A few weeks ago I told the story of the ‘Great Canal’ from Forth to Clyde. Thirty years after the laden barges began sailing from the new village of Grangemouth, the city fathers in Edinburgh, anxious to access cheap Lanarkshire coal, proposed a second waterway from the capital to the west.
After years of wrangling the decision was finally taken to construct the Union Canal linking the city centre to the original canal in Falkirk.
Work began in Edinburgh in March 1818 to the design of Hugh Baird and continued, following the contours of the land right through to Falkirk, a total distance of 31 miles.
Where valleys lay in its path great aqueducts were built such as the 12 mighty arches of the Avon aqueduct over 80 feet above the river and stretching for 900 feet. But the barriers were not always physical. The Forbes family refused to allow the canal to come close to Callendar House resulting in the phenomenal 690-yard ‘dark tunnel’ under Prospect Hill which I described in an article last year.
Unlike the Forth and Clyde, the Union had no locks and the bridges were of immovable stone, numbered from Edinburgh, the last being the familiar Bantaskine bridge No. 62 At the Falkirk end a flight of eleven locks bridged the 110-feet gap to Lock 16 on the Forth and Clyde at Camelon.
While the passengers walked down to the basin to partake of refreshment at Auntie Kate’s Union Inn, the barges passed through the chain of locks for a renewed journey to the west. The whole project was completed in 1822-23 linking the cities of Edinburgh and Glasgow and placing Falkirk at the heart of a communications system that transformed the economy of Scotland.
Passenger trade was important but it was the carriage of coal from the Braes and stone from the quarry at Brightons that brought new opportunities to our area. Coming in the opposite direction were vast quantities of ‘polis dung’ from the teeming city of Edinburgh, put to vital use as a fertilizer throughout central Scotland.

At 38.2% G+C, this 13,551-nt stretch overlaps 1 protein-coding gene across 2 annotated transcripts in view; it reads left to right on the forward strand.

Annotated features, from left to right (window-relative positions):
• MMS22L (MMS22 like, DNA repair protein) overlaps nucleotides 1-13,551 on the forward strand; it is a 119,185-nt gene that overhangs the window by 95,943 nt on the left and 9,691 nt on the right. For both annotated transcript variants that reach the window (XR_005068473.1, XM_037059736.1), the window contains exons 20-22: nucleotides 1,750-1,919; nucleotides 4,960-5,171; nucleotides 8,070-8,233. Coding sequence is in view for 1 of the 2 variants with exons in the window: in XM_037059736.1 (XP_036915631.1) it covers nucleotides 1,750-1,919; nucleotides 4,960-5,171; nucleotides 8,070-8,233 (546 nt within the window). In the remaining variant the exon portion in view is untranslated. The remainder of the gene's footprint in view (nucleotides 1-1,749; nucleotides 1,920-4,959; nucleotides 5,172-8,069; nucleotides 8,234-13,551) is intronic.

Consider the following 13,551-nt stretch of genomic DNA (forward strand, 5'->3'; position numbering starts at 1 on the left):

Despite all this the Union Canal was never quite as successful as the Forth and Clyde. The coming of the railways just 20 years after it opened dealt both canals a serious blow, although they continued to operate for well over a century. Thereafter the decline accelerated and in 1933 the section linking the two canals was abandoned and the locks filled in.
In the early 1960s an Act of Parliament closed the canals and years of neglect followed. But there were those who dreamed of the day when both waterways would be restored and their faith paid off in the 1990s with the Millennium project and its crowning glory, the magnificent Falkirk Wheel, which replaced the old 11 lock link.
My own early memories of the Union are of a kind of sleepy rural backwater where wee boys fished for baggies, collected frog spawn and built rafts from old doors to sail across to South Bantaskine. Today the Seagull Trust boats sail from their boathouse with happy passengers, young and old, reviving past memories or experiencing the delights of the canal and the famous tunnel for the first time.
The volunteers do a fantastic job and deserve all our support in helping to preserve a really important part of Falkirk’s story.